There are optimist and pessimist views in the impacts of IT. The optimist view asserts that IT can increase the productivity of all concerned. Create at least as many new jobs as it destroys. Increase organizational effectiveness and efficiency. Enhance communication. Improve the quality of working life. And make it possible for more leisure and better medical facilities, etc. The pessimist view believes that most management jobs are too unstructured to be automated.
A large scale deployment of IT will lead to unemployment, deskilled jobs, less job satisfaction, deteriorated working life, centralization of power, and lessening of personal privacy and freedom. Among these two extremes lies the middle ground the relativist view that the positive or negative impacts of IT depend on the way the technology is put to use. The above descriptions are based mainly on the individual’s perception or attitude toward the impacts of introducing IT. However, it lacks systematic analysis on this issue. Indeed, according to the categories of decision problems we may face, IT has different impacts on them.
In the rest of this section, we will discuss the impacts of IT on different type of problems in terms of competence set analysis. (Churchman 2001) Competence Set and Cores of Competence Set For each decision problem or event E, there is a competence set consisting of ideas, knowledge, and skills for its effective solution. When the decision maker thinks he/she has already acquired and mastered the competence set as perceived, he/she would feel comfortable making the decision. Note that conceptually, competence set of a problem may be regarded as a projection of a habitual domain on the problem.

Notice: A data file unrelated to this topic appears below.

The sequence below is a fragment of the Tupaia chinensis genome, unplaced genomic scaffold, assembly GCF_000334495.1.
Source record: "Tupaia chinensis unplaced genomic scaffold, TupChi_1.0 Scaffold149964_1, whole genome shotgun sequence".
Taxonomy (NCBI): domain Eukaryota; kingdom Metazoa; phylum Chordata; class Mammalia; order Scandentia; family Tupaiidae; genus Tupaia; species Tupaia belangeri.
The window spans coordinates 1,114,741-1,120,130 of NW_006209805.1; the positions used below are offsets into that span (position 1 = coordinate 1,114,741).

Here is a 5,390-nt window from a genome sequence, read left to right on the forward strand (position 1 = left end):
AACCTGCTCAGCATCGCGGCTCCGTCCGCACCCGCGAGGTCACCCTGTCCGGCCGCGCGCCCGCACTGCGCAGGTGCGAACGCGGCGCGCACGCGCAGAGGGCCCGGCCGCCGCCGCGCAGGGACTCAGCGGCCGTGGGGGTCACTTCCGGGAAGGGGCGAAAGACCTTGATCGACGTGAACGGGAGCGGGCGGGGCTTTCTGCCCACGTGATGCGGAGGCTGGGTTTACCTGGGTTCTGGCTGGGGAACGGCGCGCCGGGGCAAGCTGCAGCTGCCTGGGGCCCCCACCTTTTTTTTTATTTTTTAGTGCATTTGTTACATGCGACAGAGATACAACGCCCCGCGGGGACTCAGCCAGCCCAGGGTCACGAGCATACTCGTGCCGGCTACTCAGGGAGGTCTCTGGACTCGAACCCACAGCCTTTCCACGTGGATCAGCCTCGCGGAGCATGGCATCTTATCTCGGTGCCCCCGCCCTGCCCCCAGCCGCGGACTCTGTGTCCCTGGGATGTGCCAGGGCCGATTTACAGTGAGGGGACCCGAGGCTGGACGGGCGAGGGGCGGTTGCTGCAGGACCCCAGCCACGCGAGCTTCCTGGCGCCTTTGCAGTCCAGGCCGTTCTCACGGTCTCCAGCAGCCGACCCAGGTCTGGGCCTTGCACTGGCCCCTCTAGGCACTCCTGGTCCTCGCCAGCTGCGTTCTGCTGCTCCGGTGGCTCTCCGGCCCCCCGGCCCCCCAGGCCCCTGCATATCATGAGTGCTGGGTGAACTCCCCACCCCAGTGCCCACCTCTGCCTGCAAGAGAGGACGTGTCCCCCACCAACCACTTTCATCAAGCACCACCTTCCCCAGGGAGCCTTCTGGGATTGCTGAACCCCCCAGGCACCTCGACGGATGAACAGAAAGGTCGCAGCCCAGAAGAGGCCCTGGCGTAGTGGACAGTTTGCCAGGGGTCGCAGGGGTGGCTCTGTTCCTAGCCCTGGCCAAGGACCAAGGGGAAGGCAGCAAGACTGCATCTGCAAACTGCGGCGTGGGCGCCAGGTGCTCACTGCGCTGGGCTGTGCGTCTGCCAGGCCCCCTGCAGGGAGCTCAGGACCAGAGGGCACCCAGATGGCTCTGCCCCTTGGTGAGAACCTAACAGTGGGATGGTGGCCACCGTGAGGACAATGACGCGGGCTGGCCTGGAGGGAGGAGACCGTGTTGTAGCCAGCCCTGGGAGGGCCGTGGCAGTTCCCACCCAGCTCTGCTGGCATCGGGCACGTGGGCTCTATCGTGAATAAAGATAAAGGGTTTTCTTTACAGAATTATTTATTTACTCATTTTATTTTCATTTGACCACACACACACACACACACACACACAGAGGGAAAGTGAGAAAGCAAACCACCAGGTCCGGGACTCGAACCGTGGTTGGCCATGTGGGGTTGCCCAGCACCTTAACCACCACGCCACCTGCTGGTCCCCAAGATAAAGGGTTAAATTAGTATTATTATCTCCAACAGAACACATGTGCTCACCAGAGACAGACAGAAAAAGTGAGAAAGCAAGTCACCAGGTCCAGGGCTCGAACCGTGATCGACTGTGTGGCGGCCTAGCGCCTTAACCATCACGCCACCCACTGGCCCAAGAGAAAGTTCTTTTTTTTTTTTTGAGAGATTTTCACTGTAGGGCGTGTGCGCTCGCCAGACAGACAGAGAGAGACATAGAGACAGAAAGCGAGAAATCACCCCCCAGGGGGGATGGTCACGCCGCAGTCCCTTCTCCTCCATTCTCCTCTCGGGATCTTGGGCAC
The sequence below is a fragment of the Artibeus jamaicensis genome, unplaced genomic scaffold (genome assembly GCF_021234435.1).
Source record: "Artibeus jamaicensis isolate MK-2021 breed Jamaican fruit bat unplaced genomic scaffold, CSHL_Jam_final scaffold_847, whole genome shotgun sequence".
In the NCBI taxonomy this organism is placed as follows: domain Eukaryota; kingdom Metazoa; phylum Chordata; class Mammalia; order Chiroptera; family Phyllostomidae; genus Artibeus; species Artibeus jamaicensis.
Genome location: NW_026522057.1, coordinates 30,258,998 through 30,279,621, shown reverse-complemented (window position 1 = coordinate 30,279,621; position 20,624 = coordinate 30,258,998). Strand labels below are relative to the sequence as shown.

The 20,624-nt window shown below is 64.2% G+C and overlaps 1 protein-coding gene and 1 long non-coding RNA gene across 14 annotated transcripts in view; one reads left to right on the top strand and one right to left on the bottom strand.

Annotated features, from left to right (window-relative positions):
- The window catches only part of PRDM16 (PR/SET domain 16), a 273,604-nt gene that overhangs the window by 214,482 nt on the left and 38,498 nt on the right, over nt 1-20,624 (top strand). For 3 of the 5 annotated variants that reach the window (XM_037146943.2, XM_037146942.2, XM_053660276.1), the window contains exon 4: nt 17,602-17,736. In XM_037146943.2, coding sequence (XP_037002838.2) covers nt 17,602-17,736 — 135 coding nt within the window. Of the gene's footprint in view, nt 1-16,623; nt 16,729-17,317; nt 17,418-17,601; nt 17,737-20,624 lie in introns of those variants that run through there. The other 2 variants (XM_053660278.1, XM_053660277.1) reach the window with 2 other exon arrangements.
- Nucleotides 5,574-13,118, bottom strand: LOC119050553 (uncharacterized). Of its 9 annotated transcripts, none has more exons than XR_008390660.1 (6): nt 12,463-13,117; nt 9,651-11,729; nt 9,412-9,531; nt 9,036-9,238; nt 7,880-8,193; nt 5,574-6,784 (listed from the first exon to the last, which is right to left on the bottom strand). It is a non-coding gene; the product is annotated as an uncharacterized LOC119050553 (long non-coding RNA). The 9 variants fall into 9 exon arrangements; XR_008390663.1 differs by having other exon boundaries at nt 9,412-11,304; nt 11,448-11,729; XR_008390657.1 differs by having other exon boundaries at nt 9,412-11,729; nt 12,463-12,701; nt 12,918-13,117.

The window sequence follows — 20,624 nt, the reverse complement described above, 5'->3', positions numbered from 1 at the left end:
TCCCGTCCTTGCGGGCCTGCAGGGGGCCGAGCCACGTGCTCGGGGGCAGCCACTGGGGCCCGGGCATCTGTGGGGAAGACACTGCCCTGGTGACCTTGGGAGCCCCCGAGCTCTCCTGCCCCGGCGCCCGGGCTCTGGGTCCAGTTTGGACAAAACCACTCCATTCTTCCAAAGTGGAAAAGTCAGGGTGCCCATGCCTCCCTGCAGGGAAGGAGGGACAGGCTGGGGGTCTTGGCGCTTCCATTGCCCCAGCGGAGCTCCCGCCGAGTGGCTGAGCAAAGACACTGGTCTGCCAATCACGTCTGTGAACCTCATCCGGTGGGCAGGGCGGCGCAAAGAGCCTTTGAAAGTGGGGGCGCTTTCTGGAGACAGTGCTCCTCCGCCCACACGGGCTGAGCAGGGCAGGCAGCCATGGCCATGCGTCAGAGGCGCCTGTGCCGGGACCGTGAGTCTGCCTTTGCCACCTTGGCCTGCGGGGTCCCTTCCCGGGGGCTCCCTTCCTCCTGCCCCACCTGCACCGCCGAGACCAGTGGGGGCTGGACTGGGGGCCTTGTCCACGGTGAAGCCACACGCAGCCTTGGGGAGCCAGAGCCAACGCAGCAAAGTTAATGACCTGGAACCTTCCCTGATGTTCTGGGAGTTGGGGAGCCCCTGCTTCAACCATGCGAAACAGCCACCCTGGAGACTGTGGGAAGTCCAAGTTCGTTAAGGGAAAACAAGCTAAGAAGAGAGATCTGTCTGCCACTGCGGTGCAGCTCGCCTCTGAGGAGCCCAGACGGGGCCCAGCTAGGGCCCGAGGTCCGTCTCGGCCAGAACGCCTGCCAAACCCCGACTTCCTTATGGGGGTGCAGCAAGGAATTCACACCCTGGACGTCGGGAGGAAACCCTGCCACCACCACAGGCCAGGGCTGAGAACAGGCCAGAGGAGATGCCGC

Thus, it also has potential domain, actual domain, and reachable domain. Also note that through training, education, and experience, competence set can be expanded and enriched (i. e. its number of elements can be increased and their corresponding activation probability can become larger). A given problem ‘E’ has been set with four basic elements for its competence. (i) Ideas, skills, information, attitudes, and knowledge have been included in the true competence set, by which, the problem ‘E’ can be solved successfully.